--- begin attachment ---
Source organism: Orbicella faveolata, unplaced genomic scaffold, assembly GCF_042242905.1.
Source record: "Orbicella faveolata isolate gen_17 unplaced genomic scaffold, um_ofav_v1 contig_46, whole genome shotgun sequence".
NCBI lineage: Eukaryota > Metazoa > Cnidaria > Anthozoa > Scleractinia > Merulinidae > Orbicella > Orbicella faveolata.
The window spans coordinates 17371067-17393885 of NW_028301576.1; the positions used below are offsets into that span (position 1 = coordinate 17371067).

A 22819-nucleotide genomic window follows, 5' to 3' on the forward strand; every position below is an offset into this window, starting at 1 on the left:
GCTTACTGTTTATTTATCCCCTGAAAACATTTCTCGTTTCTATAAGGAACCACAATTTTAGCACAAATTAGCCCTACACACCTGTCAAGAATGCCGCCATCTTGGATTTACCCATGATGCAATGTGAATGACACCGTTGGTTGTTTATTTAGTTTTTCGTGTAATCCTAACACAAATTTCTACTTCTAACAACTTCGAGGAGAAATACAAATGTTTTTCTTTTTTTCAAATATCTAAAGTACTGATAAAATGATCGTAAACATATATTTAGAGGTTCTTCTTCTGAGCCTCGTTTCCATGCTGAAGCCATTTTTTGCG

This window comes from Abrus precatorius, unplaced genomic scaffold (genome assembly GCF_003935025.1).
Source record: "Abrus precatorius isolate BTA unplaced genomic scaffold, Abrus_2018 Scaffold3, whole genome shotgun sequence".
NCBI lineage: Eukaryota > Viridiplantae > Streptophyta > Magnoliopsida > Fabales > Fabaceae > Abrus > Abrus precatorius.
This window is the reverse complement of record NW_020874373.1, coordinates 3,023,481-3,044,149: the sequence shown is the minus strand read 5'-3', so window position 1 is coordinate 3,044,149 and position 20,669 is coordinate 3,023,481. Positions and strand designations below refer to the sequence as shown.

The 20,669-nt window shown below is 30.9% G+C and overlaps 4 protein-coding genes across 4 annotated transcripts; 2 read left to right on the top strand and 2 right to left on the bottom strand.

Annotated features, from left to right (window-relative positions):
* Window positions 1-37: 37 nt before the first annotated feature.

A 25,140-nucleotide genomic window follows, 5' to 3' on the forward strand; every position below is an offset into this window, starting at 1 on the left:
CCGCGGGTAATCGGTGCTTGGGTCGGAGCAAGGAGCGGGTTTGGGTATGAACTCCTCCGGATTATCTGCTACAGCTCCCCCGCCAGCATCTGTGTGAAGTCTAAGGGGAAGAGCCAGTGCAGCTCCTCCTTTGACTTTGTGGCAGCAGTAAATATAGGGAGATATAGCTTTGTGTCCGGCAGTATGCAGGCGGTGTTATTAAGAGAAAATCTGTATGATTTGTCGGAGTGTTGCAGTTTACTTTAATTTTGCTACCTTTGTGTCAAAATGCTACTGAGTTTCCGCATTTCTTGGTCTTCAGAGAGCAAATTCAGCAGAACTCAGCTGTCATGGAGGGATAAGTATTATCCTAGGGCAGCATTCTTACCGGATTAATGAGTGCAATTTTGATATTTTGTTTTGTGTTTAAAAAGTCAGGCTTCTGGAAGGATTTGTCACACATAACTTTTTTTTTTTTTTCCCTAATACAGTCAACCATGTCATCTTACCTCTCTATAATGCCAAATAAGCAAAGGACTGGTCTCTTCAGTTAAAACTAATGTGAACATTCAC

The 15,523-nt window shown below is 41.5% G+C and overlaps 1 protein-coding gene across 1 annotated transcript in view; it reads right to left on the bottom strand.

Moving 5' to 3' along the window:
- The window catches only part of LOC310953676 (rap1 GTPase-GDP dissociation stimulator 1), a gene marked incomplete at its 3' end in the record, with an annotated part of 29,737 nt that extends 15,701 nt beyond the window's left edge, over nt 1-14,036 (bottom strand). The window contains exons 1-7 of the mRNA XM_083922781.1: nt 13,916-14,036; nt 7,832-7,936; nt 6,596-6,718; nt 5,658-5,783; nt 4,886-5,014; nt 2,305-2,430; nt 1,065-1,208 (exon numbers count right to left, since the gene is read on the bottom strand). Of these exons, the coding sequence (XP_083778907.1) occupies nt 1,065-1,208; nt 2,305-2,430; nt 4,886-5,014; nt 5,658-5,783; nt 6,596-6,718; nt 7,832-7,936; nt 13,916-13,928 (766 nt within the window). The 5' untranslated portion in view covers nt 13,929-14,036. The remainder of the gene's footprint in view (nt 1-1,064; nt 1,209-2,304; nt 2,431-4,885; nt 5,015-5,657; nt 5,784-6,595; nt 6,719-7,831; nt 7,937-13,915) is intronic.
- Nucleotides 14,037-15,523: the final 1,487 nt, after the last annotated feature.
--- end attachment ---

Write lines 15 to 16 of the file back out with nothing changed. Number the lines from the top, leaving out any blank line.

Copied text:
CCGCGGGTAATCGGTGCTTGGGTCGGAGCAAGGAGCGGGTTTGGGTATGAACTCCTCCGGATTATCTGCTACAGCTCCCCCGCCAGCATCTGTGTGAAGTCTAAGGGGAAGAGCCAGTGCAGCTCCTCCTTTGACTTTGTGGCAGCAGTAAATATAGGGAGATATAGCTTTGTGTCCGGCAGTATGCAGGCGGTGTTATTAAGAGAAAATCTGTATGATTTGTCGGAGTGTTGCAGTTTACTTTAATTTTGCTACCTTTGTGTCAAAATGCTACTGAGTTTCCGCATTTCTTGGTCTTCAGAGAGCAAATTCAGCAGAACTCAGCTGTCATGGAGGGATAAGTATTATCCTAGGGCAGCATTCTTACCGGATTAATGAGTGCAATTTTGATATTTTGTTTTGTGTTTAAAAAGTCAGGCTTCTGGAAGGATTTGTCACACATAACTTTTTTTTTTTTTTCCCTAATACAGTCAACCATGTCATCTTACCTCTCTATAATGCCAAATAAGCAAAGGACTGGTCTCTTCAGTTAAAACTAATGTGAACATTCAC

The 15,523-nt window shown below is 41.5% G+C and overlaps 1 protein-coding gene across 1 annotated transcript in view; it reads right to left on the bottom strand.